Hustling games at a 1960s bowling alley

Hustling games at a 1960s bowling alley
Bowler Kenny Barber: "I don’t pick up 

a ball for less than a grand a game."

Mr. Barber and others were "action bowlers", guys who gambled against each other for huge amounts of money in the bowling alleys of 1960s New York. Of course, there were side bets, and con men who tried to gain unfair advantage:

Like Tony Side Weight, Goldfinger earned a reputation for lodging lead in his bowling ball to give it more "side weight." According to the crooks whose livelihoods depended on the extent of their mastery over various measures of deception, extra side weight turned the ball so sharply toward the headpin that it obliterated the pocket with an authority no ordinary ball could muster.

Steve Harris, a former pro shop owner from Neshanic Station, N.J., said he would drill a hole in a ball, pour mercury into it, then plug the hole with a liquid that hardened overnight.

"As the ball rolled, the mercury would shift in the ball and it would go sideways and kill the pins," Harris, 71, said. "I would also get lead sinkers from the fishing store and do that. But you could not control them. You just played with them."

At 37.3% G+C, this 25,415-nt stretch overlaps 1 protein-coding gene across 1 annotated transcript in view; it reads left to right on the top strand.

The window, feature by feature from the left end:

Somebody forgot to tell that to Goldfinger, who won four consecutive matches with his loaded ball before the gangsters got a clue.

"He’s throwin’ a loaded ball," one of the gangsters growled behind Goldfinger’s lane as he pulled a five-foot cigar out of his face…

Read the rest: When Thugs and Hustlers Ruled Dark Alleys, The New York Times>>

Action Bowlers>>

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2 thoughts on “Hustling games at a 1960s bowling alley

  1. We never called it con,it was action, hustling,looking for a fish,etc.

    Nice job.

    Steve Harris
    Pro Shop in NYC 60’s

  2. Steve:

    If you guys were hustling, were there other guys who you might have called con men? For instance, what would you have called a guy who pulled a short change con where he tried to get more money back from a cashier, for instance? Was he pulling a con, or did you call it something else?

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